"Mother and Child," starring Annette Bening, Naomi Watts, Kerry Washington and Samuel L. Jackson, proves that its writer-director, Rodrigo Garcia, has become a master of crafting intimate dramas for the big screen. Let's hope that in its own quiet fashion this movie builds on its festival acclaim the way "The Hurt Locker" did. (It follows "The Hurt Locker" as the closing night attraction at the Maryland Film Festival.)
Garcia has long commanded the respect of Hollywood's top actor-stars. "Things You Can Tell Just by Looking at Her" (2001) starred Glenn Close, Cameron Diaz and Calista Flockhart, and "Nine Lives" headlined Close, Robin Wright Penn, Holly Hunter and Sissy Spacek.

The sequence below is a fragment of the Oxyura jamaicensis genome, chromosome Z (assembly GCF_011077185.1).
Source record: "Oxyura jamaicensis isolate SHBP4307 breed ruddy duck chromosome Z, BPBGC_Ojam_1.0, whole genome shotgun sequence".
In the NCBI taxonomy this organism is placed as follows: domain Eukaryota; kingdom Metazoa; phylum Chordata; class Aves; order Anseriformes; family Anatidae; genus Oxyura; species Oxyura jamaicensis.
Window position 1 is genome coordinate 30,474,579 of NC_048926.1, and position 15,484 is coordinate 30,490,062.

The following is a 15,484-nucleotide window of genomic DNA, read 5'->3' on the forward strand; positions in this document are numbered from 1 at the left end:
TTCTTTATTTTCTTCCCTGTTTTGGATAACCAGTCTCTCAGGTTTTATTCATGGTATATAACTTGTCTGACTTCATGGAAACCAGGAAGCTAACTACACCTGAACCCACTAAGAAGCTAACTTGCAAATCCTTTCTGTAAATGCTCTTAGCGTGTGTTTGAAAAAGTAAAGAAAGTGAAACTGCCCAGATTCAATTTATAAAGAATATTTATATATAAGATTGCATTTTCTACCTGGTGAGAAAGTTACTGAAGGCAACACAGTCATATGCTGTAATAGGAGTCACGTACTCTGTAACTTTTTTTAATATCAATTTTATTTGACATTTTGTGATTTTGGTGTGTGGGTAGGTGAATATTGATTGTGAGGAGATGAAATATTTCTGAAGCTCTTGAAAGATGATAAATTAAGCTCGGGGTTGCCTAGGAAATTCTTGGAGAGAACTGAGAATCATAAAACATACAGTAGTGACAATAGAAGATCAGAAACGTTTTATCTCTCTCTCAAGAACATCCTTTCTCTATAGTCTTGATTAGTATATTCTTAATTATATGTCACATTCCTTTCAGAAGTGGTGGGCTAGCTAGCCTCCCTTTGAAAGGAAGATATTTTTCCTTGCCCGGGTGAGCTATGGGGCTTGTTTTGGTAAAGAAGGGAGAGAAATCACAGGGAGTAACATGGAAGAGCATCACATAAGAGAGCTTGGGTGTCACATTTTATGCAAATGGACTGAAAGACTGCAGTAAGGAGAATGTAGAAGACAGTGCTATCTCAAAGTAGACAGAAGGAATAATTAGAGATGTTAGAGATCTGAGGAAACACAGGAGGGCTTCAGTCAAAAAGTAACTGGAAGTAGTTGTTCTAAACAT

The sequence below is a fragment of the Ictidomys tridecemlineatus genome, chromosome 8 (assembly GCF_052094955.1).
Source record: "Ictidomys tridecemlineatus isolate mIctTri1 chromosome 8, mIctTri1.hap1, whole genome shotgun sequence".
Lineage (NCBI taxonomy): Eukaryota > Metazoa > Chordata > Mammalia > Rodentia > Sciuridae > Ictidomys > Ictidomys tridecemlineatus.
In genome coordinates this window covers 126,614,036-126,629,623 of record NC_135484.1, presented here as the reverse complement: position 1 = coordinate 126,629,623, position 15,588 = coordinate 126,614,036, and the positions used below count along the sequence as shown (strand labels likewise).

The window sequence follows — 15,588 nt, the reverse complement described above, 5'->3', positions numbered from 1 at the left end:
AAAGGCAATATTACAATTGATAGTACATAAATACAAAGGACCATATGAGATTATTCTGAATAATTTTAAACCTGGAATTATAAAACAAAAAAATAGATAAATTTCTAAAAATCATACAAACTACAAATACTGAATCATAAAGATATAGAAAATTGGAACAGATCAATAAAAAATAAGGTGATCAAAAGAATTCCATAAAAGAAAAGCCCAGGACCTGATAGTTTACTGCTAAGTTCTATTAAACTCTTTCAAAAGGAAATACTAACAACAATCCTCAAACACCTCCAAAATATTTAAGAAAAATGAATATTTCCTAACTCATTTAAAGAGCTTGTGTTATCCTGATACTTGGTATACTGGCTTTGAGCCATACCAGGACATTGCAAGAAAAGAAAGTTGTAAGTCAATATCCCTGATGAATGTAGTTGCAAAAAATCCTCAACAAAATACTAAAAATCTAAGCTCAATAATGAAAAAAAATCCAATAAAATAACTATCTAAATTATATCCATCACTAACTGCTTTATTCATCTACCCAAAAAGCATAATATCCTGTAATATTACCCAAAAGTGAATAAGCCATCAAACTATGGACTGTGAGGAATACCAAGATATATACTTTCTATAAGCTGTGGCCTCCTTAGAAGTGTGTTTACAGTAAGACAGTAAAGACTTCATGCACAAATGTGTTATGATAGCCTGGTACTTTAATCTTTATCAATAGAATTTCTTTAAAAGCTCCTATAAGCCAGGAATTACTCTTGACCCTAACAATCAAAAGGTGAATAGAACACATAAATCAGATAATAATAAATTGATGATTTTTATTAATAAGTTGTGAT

But it took the HBO series "In Treatment," which he developed, to demonstrate that he could compel large audiences to pay ultra-close attention to complex relationships. (Garcia also directed much of the first season and wrote the first week's five episodes.) The role of the embattled shrink at the center of "In Treatment" restored Gabriel Byrne's luster as a thinking woman's heartthrob. More important, the series offered a haven of charged adult drama — a home away from home for film lovers sick of the bombast crowding movie theaters.